In tech, the only constant is change: Embracing the inevitable

Discover effective strategies for navigating the dynamic tech world, embracing change while maintaining a focus on core strengths.

My early career was in the semiconductor industry. I am now in telecoms. The join was made when I spearheaded the development of the first purposely designed IP phone processor chip. Way back when… In this time, a number of drivers for change have stayed constant, whatever industry I’ve been in.

Moore’s Law

There are forces driving change that span both, indeed every industry in fact, but the first that springs to mind is Moore’s Law, which very much emanated from the chip business. Moore was the co-founder of Intel.

In case you have been living in a bubble all your life, Moore’s Law predicts that the number of transistors in a chip doubles approximately every two years. The effect of this is for any given die size, the amount of onboard processing power or memory would double every two years.

There are all sorts of factors that will affect whether Moore’s Law will still be relevant in the future, but for sure, what it has given us today is low-cost cloud storage and computing that should continue to grow in performance and drop in price as time goes by.

Human ingenuity

The next driver is you, dear reader — your insatiable appetite to invent new things. Somebody invented the API, for example, to choose a fairly basic technical feature relevant to today’s telco world. Someone also invented AI, Blockchain, Virtual Reality and quantum computing. There is no method of forecasting the winner of the three thirty at Ascot races yet, but who knows, with AI, it might come.


The third driver is competition. In sports, this is just an inbuilt desire to beat the other person and show you are better than them (at tiddlywinks, golf, netball, etc). Our desire to make lots of money fuels the competitive spirit in the industry. The need to do things bigger, faster, better, more cheaply than the next guy brings change. Lots of change. Rapid change.

Change or die

The one thing we all have to do is accept that all this change is inevitable. We have a duty to our own families and our employees, shareholders and other stakeholders to embrace this. There are some high-profile businesses that did not do this that, as a result, are no longer around. Blackberry, for example, did not change with the times, and an industry-leading device died a death.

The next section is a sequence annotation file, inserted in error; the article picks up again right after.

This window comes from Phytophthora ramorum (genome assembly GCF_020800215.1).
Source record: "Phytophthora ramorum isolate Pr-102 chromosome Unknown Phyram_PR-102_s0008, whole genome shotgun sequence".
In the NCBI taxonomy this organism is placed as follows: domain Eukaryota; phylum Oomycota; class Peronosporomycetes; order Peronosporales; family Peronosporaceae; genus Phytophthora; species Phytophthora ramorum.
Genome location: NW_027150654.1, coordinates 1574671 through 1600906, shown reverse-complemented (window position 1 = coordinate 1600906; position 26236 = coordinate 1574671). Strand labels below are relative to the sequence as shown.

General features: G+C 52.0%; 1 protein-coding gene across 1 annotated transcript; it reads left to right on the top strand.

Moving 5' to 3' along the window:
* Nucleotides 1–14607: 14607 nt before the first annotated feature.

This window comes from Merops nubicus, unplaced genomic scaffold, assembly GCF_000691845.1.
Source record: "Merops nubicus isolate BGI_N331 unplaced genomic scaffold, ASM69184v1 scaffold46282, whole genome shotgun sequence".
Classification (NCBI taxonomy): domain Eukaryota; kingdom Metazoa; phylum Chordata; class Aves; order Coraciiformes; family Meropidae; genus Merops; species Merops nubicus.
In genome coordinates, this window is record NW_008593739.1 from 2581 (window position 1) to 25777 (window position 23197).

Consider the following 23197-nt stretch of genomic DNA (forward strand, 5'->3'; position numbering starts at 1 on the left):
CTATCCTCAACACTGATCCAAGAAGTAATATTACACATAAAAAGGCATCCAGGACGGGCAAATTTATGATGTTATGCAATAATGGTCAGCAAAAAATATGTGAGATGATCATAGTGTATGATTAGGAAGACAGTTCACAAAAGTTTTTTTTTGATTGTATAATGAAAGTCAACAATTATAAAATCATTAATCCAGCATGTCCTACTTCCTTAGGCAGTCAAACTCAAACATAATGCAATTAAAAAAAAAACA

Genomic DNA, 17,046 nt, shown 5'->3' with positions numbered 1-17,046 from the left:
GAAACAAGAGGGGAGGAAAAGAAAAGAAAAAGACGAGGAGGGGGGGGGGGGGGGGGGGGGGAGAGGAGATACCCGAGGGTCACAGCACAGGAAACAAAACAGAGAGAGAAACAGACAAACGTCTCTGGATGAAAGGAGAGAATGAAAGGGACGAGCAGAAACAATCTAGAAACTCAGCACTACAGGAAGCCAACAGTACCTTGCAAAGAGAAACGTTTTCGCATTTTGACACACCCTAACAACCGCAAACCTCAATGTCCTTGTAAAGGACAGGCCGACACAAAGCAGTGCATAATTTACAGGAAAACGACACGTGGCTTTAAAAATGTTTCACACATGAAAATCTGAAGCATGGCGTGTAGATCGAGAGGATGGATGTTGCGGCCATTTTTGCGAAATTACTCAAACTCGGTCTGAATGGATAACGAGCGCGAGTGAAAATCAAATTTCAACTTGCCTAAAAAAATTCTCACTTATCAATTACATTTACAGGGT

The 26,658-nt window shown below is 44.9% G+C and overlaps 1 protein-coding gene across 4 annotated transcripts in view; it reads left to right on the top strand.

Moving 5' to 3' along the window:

Coping strategies

There are a number of strategies a company and its people can adopt to cope with change. The first would be agility and adaptability. If your competitors are bringing out newer, better products and services, you need to do the same. You need to be quick and agile enough to do it before them. Keep your minds open to new ideas. Experiment.

Then there is staying focused on your core competencies. In the semiconductor world it was said if you couldn’t be number one or two in the market there was no point being there. What are your strengths? Is there stuff you could sell off as being a distraction, a market sector you could vacate, or non core services you could outsource to specialists who could do the job better and more cheaply than you?

In telecoms, this thought process could lead naturally to the outsourcing of the running of your network or platform to the cloud. This, in turn, leads to the question of people. One of the reasons telcos hold back on moving to the cloud is the reticence of engineers to support something that might be doing them out of a job. Interestingly, at Netaxis, we already, to some extent, see the driving forces for moving to the cloud coming from product and business management as opposed to engineering.

People should embrace lifelong learning. A good engineer is going to be good at any sort of engineering work. His or her training in problem-solving and analytics can be applied to any discipline. Along the same lines, a business should foster a culture of innovation. Create an environment that encourages and rewards creativity, critical thinking and risk-taking.

The tech world is a thrilling place, a constant whirlwind of innovation and disruption. Where yesterday’s cutting-edge is tomorrow’s relic and where new trends emerge faster than you can say “metaverse.” But amidst the dizzying pace, one thing remains constant: change is inevitable.


Change is not something to fear but an opportunity to grow and evolve. By embracing the inevitable and developing the right strategies, we can not only survive in the dynamic tech world but also thrive and shape its future. So, buckle up, get ready to learn, and remember: the only constant in tech is change — and that’s what makes it so exciting.

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